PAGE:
enter image description here

blue: training loss
black: validation loss

If modelling gives me such plot, what does it imply? Is it overfitting? How should I make it better?

Code as below:

classifier = Sequential()


classifier.compile(loss='mse', optimizer='rmsprop')

X_train = np.reshape(X_train, (X_train.shape[0], 1, X_train.shape[1]))
X_test = np.reshape(X_test, (X_test.shape[0], 1, X_test.shape[1]))

#classifier.fit(X_train, y_train, batch_size = 10, nb_epoch = 10)
cls_return = classifier.fit(X_train, y_train, batch_size=300, nb_epoch=500, validation_split=0.05)
history = cls_return.history
plt.plot(history['loss'], label='Training Loss', color='blue')
plt.plot(history['val_loss'], label='Validation Loss', color='black')

1 Answer 1


Yes, this is overfitting. Financial time series exhibit many peculiarities, including heteroscedasticity, high tail risk, all kinds of seasonality and all kinds of momentum. Machine learning algorithms tend to pick up these patterns and overfit on them. To my knowledge, there is no machine learning algorithm that can compete with classical time series analysis when it comes to understanding stock prices.

Please also keep in mind that if someone were able to make predictions like 'tomorrow the stock price is going to rise by 5%', they could earn billions within a few weeks.

Edit: You ask if there is any chance of training a network that is better than random guessing. Yes, for two reasons.

First, if you try hundreds of parameter combinations and evaluate them all on the same test set, you become the victim of what might be called 'overfitting of the second degree.' Performance on the test set becomes part of your decision process because you discard models that perform poorly on the test set and keep models that perform well. You are essentially training on the test set and will predict it with 100% accuracy eventually. But use this seemingly perfect model on new, previously unseen test data, and you will be disappointed.

Second, heteroscedasticity, seasonality and momentum all introduce a little bit of 'real' predictability into your time series. If you get very lucky, your algorithm might identify these patterns and at the same time ignore all the weird residual noise. This is incredibly unlikely, and it is probably irrelevant. You should not compare your prediction accuracy to random guessing, but to a reasonable baseline model. For monthly prices of individual stocks, this could be the Fama-French three-factor model. (Daily or intraday stock prices will send you a bit deeper into the rabbit hole that is quantitative finance). I bet you five dollars that you will not be able to beat that model's performance on previously unseen data.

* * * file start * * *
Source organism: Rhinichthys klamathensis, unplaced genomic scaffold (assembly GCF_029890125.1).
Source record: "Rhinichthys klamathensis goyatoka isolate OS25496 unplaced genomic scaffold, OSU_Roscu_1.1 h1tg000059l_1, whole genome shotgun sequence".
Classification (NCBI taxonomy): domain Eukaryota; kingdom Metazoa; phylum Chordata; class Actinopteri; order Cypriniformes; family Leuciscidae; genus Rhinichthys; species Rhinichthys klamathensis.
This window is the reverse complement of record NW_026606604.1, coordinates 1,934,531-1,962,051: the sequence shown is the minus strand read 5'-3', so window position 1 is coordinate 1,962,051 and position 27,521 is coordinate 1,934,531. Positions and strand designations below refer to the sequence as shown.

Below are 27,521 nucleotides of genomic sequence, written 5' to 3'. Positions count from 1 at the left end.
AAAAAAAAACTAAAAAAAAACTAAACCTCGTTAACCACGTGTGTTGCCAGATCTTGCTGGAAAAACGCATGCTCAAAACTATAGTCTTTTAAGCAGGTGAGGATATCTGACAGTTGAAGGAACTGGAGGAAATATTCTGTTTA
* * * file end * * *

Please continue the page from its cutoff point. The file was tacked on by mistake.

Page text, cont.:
My advice to you: Don't clean the lion's cage on your first day as a zookeeper. Start with something nice and easy.

  • $\begingroup$ I understand Stock price prediction is challenging, I'm doing it to learn about LSTM rnn. Could you help me with second question that how should I reduce the overfitting looking at my model code? TA. $\endgroup$
    – NightFurry
    Feb 25, 2018 at 9:53
  • 1
    $\begingroup$ Also worth adding that many known sources of internal pattern have been discovered and exploited by professionals already, over a period of decades. Thus those patterns are now erased in recent data. New models based on sequence analysis only should be expected to find no exploitable predictions by default i.e. it is a reasonable expected result for a NN to find no short-term patterns, and thus a high loss (although OP should look at other metrics than learning algorithm loss) $\endgroup$ Feb 25, 2018 at 10:33
  • 1
    $\begingroup$ Trying to learn LSTM with stock price data will be leave you constantly frustrated. You basically have two choices: Overfit (as you did) or achieve poor accuracy on the training and the test set (you could accomplish this by setting nb_epoch=10 in your code). Here are some time series from Kaggle that might be more fun to analyze: Trending YouTube videos, Python questions from Stack Overflow, Global air pollution measurements. $\endgroup$ Feb 25, 2018 at 10:59
  • $\begingroup$ @EliasStrehle Right, decreasing epoch count reduces overfitting at the cost of reduced train and test accuracy. It gets as poor as 50%. I was not targetting to improve it to 80% but I had intution to get it as good as 60+%. Is it possible on stock market data set? $\endgroup$
    – NightFurry
    Feb 25, 2018 at 11:56

Your Answer

By clicking “Post Your Answer”, you agree to our terms of service and acknowledge you have read our privacy policy.

Not the answer you're looking for? Browse other questions tagged or ask your own question.